For US international broadcasting, is this House hearing the first step towards the Dark Side? - Kim Andrew Elliott reporting on International Broadcasting: "House Committee on Foreign Affairs: On 30 March, the Subcommittee on Oversight and Investigations will hold the hearing, 'Is America’s Foreign Broadcasting Consistent with Our Nation’s Interests and Our Commitment to Freedom?' Invited to the first panel: Judith A. McHale, under secretary of State for public diplomacy and public affairs, U.S. Department of State. Invited to the second panel are John Lenczowski, president, Institute of World Politics; Shiyu Zhou, vice president, New Tang Dynasty Television; Robert Reilly, former director, Voice of America. At 2:00 pm, Room 2172, Rayburn House Office Building.' [Elliott comment:] The glaring omission is that Walter Isaacson, chairman of the Broadcasting Boad of Governors, was apparently not invited. Secretary McHale represents Secretary of State Hillary Clinton as one (ex officio) member of of the BBG, but she does not have executive authority over US international broadcasting. The second panel includes viewpoints that range from conservative to conservative. Robert Reilly came to the VOA director job from the VOA (later IBB) Office of Policy, which writes the editorials 'reflecting the views of the United States Government.' (See previous post about Robert Reilly.) I don't think independent journalism is the idea behind this hearing. It might be the first skirmish, in the 112th Congress, of the battle for the soul of US international broadcasting. NB: I'm told the hearing has been canceled, although it's still at the HCFA website." Image from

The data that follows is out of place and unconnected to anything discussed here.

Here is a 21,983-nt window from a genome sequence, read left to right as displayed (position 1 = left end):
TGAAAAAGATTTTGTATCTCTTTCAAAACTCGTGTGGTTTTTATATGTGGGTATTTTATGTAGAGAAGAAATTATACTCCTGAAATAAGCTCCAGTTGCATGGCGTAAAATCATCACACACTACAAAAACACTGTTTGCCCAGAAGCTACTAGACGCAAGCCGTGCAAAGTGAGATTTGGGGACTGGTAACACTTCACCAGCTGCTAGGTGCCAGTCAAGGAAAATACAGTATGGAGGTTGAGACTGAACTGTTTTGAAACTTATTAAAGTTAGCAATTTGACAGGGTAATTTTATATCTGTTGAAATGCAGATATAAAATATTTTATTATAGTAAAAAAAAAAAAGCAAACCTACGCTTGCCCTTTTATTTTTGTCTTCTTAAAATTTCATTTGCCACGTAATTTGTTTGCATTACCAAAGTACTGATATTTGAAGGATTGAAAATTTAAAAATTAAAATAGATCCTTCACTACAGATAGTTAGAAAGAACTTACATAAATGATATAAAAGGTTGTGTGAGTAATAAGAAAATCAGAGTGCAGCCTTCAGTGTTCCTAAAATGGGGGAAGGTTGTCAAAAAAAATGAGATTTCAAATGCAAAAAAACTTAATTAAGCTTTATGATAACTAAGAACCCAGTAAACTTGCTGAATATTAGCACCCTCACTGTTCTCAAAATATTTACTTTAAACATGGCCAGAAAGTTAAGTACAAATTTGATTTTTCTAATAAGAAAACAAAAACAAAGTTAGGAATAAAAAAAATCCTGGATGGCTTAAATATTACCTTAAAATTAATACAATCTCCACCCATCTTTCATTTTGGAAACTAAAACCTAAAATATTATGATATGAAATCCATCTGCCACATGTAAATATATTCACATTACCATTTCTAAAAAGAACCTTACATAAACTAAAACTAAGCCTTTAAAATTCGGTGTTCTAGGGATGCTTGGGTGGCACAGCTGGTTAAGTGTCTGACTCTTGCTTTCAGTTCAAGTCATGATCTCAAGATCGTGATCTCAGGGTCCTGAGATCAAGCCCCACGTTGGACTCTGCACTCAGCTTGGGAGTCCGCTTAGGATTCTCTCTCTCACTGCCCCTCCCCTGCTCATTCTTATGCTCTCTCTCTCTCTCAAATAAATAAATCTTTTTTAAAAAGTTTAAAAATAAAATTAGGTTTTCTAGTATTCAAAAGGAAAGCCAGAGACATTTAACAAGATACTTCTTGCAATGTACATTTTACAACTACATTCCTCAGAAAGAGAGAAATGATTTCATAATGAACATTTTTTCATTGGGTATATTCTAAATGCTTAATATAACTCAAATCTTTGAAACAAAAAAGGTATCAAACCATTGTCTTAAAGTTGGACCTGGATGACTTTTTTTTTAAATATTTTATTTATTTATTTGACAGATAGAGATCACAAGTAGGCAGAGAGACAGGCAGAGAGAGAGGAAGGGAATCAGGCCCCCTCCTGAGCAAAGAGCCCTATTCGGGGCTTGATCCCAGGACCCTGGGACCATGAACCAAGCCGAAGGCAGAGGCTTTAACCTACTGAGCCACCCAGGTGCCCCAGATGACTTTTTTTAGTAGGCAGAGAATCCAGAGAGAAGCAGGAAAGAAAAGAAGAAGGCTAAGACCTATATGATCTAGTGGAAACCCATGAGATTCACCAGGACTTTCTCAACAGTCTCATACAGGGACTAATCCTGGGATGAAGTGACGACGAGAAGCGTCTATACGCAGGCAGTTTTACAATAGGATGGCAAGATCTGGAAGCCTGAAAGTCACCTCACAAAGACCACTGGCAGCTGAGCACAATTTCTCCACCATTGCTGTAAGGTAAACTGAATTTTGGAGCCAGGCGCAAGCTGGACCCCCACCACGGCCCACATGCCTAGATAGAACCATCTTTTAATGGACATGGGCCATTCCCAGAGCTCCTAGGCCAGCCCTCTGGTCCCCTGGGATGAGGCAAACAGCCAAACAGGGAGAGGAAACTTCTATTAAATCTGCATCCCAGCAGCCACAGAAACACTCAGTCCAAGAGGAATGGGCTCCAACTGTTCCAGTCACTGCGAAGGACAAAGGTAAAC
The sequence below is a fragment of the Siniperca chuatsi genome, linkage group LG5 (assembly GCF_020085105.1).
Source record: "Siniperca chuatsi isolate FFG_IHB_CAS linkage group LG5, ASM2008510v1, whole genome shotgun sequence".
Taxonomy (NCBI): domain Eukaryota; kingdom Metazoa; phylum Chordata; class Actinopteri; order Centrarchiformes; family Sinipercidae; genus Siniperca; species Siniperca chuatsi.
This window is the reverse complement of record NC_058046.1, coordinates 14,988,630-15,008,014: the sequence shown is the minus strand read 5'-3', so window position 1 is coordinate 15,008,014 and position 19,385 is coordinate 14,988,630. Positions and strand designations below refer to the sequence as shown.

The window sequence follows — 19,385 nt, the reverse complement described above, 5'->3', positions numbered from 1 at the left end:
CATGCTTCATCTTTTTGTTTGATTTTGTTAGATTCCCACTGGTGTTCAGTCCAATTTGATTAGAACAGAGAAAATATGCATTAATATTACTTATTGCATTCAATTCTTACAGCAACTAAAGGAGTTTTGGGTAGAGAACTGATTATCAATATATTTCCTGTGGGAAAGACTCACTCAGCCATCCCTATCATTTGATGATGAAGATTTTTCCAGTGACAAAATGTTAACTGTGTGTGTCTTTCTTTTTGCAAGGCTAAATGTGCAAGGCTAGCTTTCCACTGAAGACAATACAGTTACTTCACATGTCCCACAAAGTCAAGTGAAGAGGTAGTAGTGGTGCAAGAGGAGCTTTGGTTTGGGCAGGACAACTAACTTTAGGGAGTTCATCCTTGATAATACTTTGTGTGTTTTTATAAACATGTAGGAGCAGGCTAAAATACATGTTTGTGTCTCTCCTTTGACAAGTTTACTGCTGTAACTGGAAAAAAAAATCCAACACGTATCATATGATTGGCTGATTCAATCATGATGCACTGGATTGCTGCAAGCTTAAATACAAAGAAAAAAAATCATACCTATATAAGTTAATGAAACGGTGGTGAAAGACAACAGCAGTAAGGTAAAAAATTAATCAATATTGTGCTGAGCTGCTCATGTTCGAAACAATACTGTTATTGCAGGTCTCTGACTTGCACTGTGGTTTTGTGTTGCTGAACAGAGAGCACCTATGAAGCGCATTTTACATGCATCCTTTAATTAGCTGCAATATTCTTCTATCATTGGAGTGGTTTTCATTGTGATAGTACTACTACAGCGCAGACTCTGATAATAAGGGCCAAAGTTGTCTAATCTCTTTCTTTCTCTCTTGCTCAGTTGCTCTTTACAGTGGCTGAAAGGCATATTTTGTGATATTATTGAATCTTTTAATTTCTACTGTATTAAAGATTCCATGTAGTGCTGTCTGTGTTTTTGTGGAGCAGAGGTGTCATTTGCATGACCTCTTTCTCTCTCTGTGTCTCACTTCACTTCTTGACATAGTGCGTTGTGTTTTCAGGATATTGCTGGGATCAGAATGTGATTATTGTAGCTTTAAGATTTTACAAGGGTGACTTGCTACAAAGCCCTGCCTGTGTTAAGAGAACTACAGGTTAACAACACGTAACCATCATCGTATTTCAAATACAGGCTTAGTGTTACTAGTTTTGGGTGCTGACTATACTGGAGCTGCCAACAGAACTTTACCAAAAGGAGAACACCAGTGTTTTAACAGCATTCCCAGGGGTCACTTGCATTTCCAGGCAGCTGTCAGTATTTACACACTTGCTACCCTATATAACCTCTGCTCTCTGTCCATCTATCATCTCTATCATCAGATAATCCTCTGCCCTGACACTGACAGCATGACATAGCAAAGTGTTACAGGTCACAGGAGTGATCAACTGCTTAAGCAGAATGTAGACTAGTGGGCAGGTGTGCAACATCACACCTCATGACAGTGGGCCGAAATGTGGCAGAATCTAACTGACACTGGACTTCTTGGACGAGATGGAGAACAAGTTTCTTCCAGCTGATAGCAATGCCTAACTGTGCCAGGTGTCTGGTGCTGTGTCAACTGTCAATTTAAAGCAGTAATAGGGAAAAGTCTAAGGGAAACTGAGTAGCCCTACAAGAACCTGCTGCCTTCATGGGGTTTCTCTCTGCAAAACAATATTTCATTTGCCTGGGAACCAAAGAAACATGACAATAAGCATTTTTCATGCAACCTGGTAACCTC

anybody speak Arabic? - Television Jobs Middle East: "Just another example of this administrations incompetence folks, Al Hurra television, the U.S. government’s $63 million-a-year effort at public diplomacy broadcasting in the Middle East, is run by executives and officials who cannot speak Arabic, according to a senior official who oversees the program."
WikiLeaks and 'US media war' in South America: Diplomatic cables show the struggle for public opinion between Telesur and Voice of America - Nikolas Kozloff, english.aljazeera.net ."RFE/RL "would be one of Moscow's first targets" under proposed Russian internet law, she [Khatuna Mshvidobadze] writes - Kim Andrew Elliott reporting on International Broadcasting
VOA Tibetan Service celebrates 20th anniversary - Kim Andrew Elliott reporting on International Broadcasting
"Voice of America Museum struggles to exist" - Kim Andrew Elliott reporting on International Broadcasting
Understanding the Violence in Israel - John Hannah, National Review Online: "The Syrian regime, in particular, should be put on notice privately that we’re wise to its efforts to use Palestinian surrogates to create a diversion, at the same time that we turn up the heat publicly on the atrocities being committed by Assad’s forces in Daraa.
Such a public diplomacy campaign will also help establish the legitimacy and necessity of Israel’s inevitable effort to defend itself, preserve its deterrent, and degrade Palestinian terrorist capabilities." Image fromIsrael Warily Eyes Middle East Uprisings - FoxNews.com, posted at Chandler's Watch: As anti-government unrest continues to ripple across the Middle East, many in Israel are worried that changes in the Arab world could lead to renewed hostilities against them. But analysts say it remains to be seen whether the upheaval will threaten Israel and its pillars of security, including peace agreements with Egypt and Jordan. 'My sense is people in Israel are quite concerned, unsure that it’s a good thing,' said Robert Schadler, a senior fellow in public diplomacy at the American Foreign Policy Council and former State Department official in the Reagan administration.